Ferriday Lower students share stories of history

Published 12:01 am Saturday, February 26, 2011

FERRIDAY —Ferriday Lower Elementary School second graders celebrated Black History Month Friday morning by putting on a program honoring the special month.

The school put on a program commemorating important figures and events that contributed to black history.

Second grader Brondric Hawkins opened the program with a prayer of remembrance.

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“We will never forget those who did what they could to help,” he said.

Students Zakasha Humphries and Britney Webber then recited poetry by famous black poet Langston Hughes.

Webber had the audience of parents, students and teachers roaring with applause after her performance of “Mother to Son.”

Student Samuel Collier then spoke to the crowd about the importance of Black History Month.

“We gather here so we can reflect on African Americans and all of their great accomplishments,” he said. “We are grateful for those who died so we can all have the same conveniences we do today.”

The students then honored eight famous African Americans such as James Booker, Colin Powell, Condolezza Rice and Martin Luther King Jr., giving a brief history of each.

A group of six students then performed the skit, “This Seat Is Taken,” a brief retelling of the famous incident with Rosa Parks.

Dressed in glasses, a hat and a wrap, student Yahriel Lee portrayed a very emotional Parks after she was asked to stand up and give away her seat on the bus.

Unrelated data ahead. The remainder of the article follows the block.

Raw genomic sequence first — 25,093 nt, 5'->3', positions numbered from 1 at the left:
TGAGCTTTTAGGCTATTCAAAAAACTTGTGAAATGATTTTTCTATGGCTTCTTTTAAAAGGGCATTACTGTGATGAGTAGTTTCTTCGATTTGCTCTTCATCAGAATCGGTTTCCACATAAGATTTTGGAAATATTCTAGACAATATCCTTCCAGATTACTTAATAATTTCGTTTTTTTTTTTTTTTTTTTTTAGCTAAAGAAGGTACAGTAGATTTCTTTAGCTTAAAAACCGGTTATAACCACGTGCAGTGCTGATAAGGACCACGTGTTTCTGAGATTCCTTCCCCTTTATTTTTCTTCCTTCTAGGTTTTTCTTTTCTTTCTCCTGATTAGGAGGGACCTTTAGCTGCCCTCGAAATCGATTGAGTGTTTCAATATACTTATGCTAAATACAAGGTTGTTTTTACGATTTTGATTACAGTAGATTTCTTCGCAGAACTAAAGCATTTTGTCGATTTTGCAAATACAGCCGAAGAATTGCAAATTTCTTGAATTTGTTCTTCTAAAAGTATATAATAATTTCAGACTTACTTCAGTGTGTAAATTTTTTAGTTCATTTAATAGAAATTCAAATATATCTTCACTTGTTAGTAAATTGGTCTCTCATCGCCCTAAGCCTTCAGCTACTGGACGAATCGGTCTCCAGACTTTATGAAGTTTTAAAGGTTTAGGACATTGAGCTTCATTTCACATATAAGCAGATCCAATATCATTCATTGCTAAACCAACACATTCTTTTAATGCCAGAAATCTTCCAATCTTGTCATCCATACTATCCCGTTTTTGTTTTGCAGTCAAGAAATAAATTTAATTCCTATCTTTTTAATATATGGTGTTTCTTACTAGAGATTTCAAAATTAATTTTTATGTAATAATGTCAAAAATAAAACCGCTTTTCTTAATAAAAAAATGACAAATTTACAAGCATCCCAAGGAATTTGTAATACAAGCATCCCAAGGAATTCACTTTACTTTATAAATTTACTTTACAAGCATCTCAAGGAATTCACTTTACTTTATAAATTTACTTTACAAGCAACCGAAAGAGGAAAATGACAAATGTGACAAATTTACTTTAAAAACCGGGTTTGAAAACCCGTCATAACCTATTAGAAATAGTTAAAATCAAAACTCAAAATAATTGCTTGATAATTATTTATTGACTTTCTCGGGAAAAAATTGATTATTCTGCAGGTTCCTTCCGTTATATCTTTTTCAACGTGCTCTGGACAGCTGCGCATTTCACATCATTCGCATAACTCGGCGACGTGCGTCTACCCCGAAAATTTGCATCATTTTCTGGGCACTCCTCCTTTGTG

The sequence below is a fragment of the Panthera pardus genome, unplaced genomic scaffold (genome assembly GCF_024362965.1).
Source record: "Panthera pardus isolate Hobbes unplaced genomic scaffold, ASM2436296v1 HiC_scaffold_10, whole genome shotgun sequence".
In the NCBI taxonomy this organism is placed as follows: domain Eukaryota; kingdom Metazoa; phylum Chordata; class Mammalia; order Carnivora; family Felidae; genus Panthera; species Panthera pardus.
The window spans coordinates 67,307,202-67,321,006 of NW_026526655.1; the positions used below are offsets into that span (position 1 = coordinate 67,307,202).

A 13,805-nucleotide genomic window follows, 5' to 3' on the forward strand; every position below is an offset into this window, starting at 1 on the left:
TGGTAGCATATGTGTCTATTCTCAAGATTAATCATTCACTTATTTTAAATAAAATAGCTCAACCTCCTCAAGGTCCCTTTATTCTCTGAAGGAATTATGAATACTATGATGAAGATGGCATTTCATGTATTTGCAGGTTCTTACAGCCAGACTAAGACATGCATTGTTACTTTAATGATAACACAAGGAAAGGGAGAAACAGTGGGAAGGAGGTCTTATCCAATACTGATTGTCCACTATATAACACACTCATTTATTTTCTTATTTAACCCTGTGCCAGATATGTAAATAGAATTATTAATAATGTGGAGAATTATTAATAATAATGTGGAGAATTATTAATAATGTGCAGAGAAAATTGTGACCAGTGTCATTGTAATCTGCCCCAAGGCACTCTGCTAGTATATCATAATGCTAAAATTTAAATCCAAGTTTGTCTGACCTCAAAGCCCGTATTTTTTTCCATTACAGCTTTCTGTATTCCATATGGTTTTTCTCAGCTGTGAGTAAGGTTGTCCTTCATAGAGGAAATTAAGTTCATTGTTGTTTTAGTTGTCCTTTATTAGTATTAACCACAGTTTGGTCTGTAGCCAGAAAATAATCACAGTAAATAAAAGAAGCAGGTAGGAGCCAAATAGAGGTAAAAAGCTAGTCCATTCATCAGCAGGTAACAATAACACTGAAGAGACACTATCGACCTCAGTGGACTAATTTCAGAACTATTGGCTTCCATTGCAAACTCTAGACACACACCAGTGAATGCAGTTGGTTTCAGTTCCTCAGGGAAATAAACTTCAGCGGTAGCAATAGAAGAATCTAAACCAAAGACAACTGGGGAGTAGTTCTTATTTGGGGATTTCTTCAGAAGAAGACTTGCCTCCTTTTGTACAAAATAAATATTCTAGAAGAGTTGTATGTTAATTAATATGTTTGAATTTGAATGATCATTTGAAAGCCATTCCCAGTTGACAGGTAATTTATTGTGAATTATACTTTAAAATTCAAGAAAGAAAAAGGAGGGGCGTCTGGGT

“I am tired of getting pushed around,” Yahriel yelled to student Brandon Smith who was playing the bus driver.

Students in the choir then sang “Kumbayah” and “Wade in the Water” before they joined hands to sing their final number “We Shall Overcome.”

FLE Principal Sheila Alwood said the students performance at the program was something their parents should cherish.

“This is the best Black History Month program we have ever had,” she said. “Everyone looked and acted so professionally up there.”

Assistant principal Bobbie Hinson thanked the students for the efforts they put into the play.

“There was a lot of hard work that went into this program,” she said.

Hinson said the Black History Month program has always been one of her favorites because of the message behind it.

“Our children need to know the history, and we need to teach them about it,” she said. “It is our responsibility to keep the children abreast about the people who provided all of these great opportunities for African Americans.”